Managing Customers Profitably

Front Cover
John Wiley & Sons, Jan 22, 2009 - Business & Economics - 384 pages
This book is a response to a need in the market place in the fast-growing field of customer profitability analysis and the profitable management of customer relationships. It combines innovative approaches to calculating the value of customers, with the management strategies necessary to make and keep customers profitable.

It includes easy-to-follow instructions on how to calculate customer profitability, including worked examples (non-technical) and discusses strategies and their applications for organizations to manage customers profitably. Based on cases and feedback from the KAM Club and other research, there will be many business-to-business as well as business-to-consumer examples.

The book assumes some level of numeracy in its readership.

The contents include:

  • Assessing product costs, costs to serve and how these can be estimated, and how to deal with customer-specific overhead costs.
  • It discusses the uses and limitations of the use of customer profitability analysis, and illustrates how to calculate customer lifetime value using two methods, one with actual numbers and one which estimates relative customer lifetime value.
  • Provides an innovative approach to calculating the lifetime value of a customer by taking risk into account.
  • Demonstrates how to recognise and value the relationship benefits of customers, such as word of mouth.
  • Brings into discussion the idea that how customers are managed, links to their profitability.
  • Describes how financial portfolio analysis and theory apply to marketing and how, their application to marketing relates to the optimisation of marketing spend.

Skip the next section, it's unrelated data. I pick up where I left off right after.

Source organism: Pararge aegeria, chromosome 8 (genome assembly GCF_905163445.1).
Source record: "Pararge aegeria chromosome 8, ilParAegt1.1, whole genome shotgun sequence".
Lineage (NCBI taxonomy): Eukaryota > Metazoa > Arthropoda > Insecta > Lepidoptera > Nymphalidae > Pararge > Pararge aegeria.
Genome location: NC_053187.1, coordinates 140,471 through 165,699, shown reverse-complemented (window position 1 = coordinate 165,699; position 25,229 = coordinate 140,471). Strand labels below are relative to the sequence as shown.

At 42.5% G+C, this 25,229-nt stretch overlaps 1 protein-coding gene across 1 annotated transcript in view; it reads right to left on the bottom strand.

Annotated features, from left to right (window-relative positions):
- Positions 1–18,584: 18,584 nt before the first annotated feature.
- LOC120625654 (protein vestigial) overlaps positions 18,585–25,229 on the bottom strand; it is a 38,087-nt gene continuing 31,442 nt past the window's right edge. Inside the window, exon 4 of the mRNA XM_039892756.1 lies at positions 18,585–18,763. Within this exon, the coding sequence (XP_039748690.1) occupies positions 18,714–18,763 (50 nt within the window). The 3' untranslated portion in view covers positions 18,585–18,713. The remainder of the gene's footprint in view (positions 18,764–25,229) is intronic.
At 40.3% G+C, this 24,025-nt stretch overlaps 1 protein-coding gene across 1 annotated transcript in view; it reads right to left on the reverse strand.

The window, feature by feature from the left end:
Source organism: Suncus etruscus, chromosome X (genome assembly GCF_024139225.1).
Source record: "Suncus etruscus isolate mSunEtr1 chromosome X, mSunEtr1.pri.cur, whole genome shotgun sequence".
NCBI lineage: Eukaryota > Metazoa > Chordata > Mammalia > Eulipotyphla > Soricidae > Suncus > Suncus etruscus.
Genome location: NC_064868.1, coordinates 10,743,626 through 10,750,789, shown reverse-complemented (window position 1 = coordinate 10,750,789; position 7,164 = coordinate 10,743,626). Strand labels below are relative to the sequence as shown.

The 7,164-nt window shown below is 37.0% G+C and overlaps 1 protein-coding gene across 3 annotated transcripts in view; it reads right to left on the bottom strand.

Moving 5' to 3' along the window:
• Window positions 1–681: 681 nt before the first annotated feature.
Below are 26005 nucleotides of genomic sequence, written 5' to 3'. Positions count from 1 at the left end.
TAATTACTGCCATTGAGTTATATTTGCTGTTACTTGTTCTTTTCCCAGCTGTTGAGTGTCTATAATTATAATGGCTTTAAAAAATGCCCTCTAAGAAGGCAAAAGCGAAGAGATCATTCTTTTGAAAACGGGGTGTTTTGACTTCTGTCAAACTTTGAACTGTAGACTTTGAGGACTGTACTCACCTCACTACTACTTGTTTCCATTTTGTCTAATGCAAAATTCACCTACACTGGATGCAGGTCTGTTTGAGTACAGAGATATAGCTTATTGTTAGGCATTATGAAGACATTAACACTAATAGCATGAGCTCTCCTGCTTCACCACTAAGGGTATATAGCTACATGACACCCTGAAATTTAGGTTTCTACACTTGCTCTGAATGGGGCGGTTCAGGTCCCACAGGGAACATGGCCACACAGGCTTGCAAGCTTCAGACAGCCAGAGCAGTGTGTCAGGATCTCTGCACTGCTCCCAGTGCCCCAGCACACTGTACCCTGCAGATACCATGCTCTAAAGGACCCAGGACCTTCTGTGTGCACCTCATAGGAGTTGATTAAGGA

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Section One How to value your customers
1 Latest thinking on valuing and managing customers
2 Customer profitability analysis
3 Calculating customer profitability
4 How to calculate customer profitability for large customer numbers
5 Customer lifetime value
6 Calculating customer lifetime value
7 Calculating and using customer equity
10 The customer portfolio using both supplier and customer perspectives
11 Risk
12 Servicebased segmentation
Section Three The strategic decisions that maximize the value of your customers
13 Selective customer acquisition and retention
14 The role of pricing in creating or destroying value
15 Increasing customer equity using value propositions

8 The relational value of a customer
Section Two How to manage a customer portfolio
9 Managing a customer portfolio using customer equity

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About the author (2009)

Lynette Ryals MA (Oxon) MBA PhD FSIP Professor of Strategic Sales and Account Management, Cranfield School of Management

Lynette has an MA from Oxford, an MBA from International Management Centres (Europe) and a PhD from Cranfield School of Management, where she is Professor of Strategic Sales and Account Management. She is a Registered representative of the London Stock Exchange and is a Fellow of the Society of Investment Professionals.

Currently, she is the Director of Cranfield's Key Account Management Best Practice research Club, Director of the Demand Chain Management Community, and a member of the school of Management's governing Executive Board. She is the author of three previous books and a series of highly-regarded academic and managerial papers and reports. Her PhD on the profitable management of customer relationships resulted in a 270% performance improvement for one of the participating organisations.

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